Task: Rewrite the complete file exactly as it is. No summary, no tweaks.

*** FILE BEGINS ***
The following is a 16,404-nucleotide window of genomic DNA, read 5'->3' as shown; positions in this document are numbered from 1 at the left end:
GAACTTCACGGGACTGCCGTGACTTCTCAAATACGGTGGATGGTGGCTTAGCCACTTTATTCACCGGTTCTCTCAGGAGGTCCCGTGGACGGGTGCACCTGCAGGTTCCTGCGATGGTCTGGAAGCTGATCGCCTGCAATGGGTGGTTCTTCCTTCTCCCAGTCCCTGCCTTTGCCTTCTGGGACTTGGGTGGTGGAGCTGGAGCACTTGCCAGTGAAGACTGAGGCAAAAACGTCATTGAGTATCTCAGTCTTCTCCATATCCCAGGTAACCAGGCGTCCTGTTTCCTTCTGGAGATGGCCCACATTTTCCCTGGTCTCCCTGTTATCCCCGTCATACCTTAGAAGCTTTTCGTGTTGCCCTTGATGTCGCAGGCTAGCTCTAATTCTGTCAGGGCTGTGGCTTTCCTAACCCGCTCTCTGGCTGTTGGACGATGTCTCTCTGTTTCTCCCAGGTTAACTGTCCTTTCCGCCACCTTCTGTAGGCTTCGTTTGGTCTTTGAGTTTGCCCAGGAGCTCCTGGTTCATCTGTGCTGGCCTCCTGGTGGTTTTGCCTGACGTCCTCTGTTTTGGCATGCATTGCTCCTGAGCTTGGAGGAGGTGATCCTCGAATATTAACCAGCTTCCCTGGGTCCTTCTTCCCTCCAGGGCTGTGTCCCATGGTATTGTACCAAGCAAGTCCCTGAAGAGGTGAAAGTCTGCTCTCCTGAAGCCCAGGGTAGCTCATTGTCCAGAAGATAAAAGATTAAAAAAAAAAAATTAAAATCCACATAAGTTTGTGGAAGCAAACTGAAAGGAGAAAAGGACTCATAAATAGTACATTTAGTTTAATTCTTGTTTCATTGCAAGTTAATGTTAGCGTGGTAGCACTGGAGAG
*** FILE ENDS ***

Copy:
The following is a 16,404-nucleotide window of genomic DNA, read 5'->3' as shown; positions in this document are numbered from 1 at the left end:
GAACTTCACGGGACTGCCGTGACTTCTCAAATACGGTGGATGGTGGCTTAGCCACTTTATTCACCGGTTCTCTCAGGAGGTCCCGTGGACGGGTGCACCTGCAGGTTCCTGCGATGGTCTGGAAGCTGATCGCCTGCAATGGGTGGTTCTTCCTTCTCCCAGTCCCTGCCTTTGCCTTCTGGGACTTGGGTGGTGGAGCTGGAGCACTTGCCAGTGAAGACTGAGGCAAAAACGTCATTGAGTATCTCAGTCTTCTCCATATCCCAGGTAACCAGGCGTCCTGTTTCCTTCTGGAGATGGCCCACATTTTCCCTGGTCTCCCTGTTATCCCCGTCATACCTTAGAAGCTTTTCGTGTTGCCCTTGATGTCGCAGGCTAGCTCTAATTCTGTCAGGGCTGTGGCTTTCCTAACCCGCTCTCTGGCTGTTGGACGATGTCTCTCTGTTTCTCCCAGGTTAACTGTCCTTTCCGCCACCTTCTGTAGGCTTCGTTTGGTCTTTGAGTTTGCCCAGGAGCTCCTGGTTCATCTGTGCTGGCCTCCTGGTGGTTTTGCCTGACGTCCTCTGTTTTGGCATGCATTGCTCCTGAGCTTGGAGGAGGTGATCCTCGAATATTAACCAGCTTCCCTGGGTCCTTCTTCCCTCCAGGGCTGTGTCCCATGGTATTGTACCAAGCAAGTCCCTGAAGAGGTGAAAGTCTGCTCTCCTGAAGCCCAGGGTAGCTCATTGTCCAGAAGATAAAAGATTAAAAAAAAAAAATTAAAATCCACATAAGTTTGTGGAAGCAAACTGAAAGGAGAAAAGGACTCATAAATAGTACATTTAGTTTAATTCTTGTTTCATTGCAAGTTAATGTTAGCGTGGTAGCACTGGAGAG